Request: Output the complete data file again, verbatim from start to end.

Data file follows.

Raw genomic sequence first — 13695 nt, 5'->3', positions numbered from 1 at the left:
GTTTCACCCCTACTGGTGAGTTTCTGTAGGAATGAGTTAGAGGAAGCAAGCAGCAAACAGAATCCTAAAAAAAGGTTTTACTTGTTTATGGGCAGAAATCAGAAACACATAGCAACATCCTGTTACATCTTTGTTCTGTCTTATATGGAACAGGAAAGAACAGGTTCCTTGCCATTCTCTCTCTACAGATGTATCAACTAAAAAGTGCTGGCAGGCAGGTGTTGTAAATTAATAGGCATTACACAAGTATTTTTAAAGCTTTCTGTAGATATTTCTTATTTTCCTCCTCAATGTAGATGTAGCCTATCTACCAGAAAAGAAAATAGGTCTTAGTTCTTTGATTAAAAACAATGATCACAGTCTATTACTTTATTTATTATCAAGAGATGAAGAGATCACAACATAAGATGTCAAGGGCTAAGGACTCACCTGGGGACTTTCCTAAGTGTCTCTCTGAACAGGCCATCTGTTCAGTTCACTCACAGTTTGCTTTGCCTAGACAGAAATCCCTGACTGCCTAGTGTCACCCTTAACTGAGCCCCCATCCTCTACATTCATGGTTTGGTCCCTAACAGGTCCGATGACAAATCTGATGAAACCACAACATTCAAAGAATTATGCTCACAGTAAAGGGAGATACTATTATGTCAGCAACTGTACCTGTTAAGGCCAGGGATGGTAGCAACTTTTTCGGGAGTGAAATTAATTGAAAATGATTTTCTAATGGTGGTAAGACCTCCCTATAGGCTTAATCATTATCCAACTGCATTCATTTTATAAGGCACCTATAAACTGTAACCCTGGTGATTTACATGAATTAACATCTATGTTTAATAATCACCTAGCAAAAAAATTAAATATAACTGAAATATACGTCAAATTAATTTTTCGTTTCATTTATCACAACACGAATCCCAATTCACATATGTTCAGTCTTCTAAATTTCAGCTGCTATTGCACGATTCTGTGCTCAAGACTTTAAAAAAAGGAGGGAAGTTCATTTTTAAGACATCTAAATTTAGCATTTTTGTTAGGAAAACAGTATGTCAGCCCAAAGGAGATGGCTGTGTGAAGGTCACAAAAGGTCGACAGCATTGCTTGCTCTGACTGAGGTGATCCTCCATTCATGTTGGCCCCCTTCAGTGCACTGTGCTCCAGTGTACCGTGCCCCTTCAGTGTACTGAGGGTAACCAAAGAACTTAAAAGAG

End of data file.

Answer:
Raw genomic sequence first — 13695 nt, 5'->3', positions numbered from 1 at the left:
GTTTCACCCCTACTGGTGAGTTTCTGTAGGAATGAGTTAGAGGAAGCAAGCAGCAAACAGAATCCTAAAAAAAGGTTTTACTTGTTTATGGGCAGAAATCAGAAACACATAGCAACATCCTGTTACATCTTTGTTCTGTCTTATATGGAACAGGAAAGAACAGGTTCCTTGCCATTCTCTCTCTACAGATGTATCAACTAAAAAGTGCTGGCAGGCAGGTGTTGTAAATTAATAGGCATTACACAAGTATTTTTAAAGCTTTCTGTAGATATTTCTTATTTTCCTCCTCAATGTAGATGTAGCCTATCTACCAGAAAAGAAAATAGGTCTTAGTTCTTTGATTAAAAACAATGATCACAGTCTATTACTTTATTTATTATCAAGAGATGAAGAGATCACAACATAAGATGTCAAGGGCTAAGGACTCACCTGGGGACTTTCCTAAGTGTCTCTCTGAACAGGCCATCTGTTCAGTTCACTCACAGTTTGCTTTGCCTAGACAGAAATCCCTGACTGCCTAGTGTCACCCTTAACTGAGCCCCCATCCTCTACATTCATGGTTTGGTCCCTAACAGGTCCGATGACAAATCTGATGAAACCACAACATTCAAAGAATTATGCTCACAGTAAAGGGAGATACTATTATGTCAGCAACTGTACCTGTTAAGGCCAGGGATGGTAGCAACTTTTTCGGGAGTGAAATTAATTGAAAATGATTTTCTAATGGTGGTAAGACCTCCCTATAGGCTTAATCATTATCCAACTGCATTCATTTTATAAGGCACCTATAAACTGTAACCCTGGTGATTTACATGAATTAACATCTATGTTTAATAATCACCTAGCAAAAAAATTAAATATAACTGAAATATACGTCAAATTAATTTTTCGTTTCATTTATCACAACACGAATCCCAATTCACATATGTTCAGTCTTCTAAATTTCAGCTGCTATTGCACGATTCTGTGCTCAAGACTTTAAAAAAAGGAGGGAAGTTCATTTTTAAGACATCTAAATTTAGCATTTTTGTTAGGAAAACAGTATGTCAGCCCAAAGGAGATGGCTGTGTGAAGGTCACAAAAGGTCGACAGCATTGCTTGCTCTGACTGAGGTGATCCTCCATTCATGTTGGCCCCCTTCAGTGCACTGTGCTCCAGTGTACCGTGCCCCTTCAGTGTACTGAGGGTAACCAAAGAACTTAAAAGAG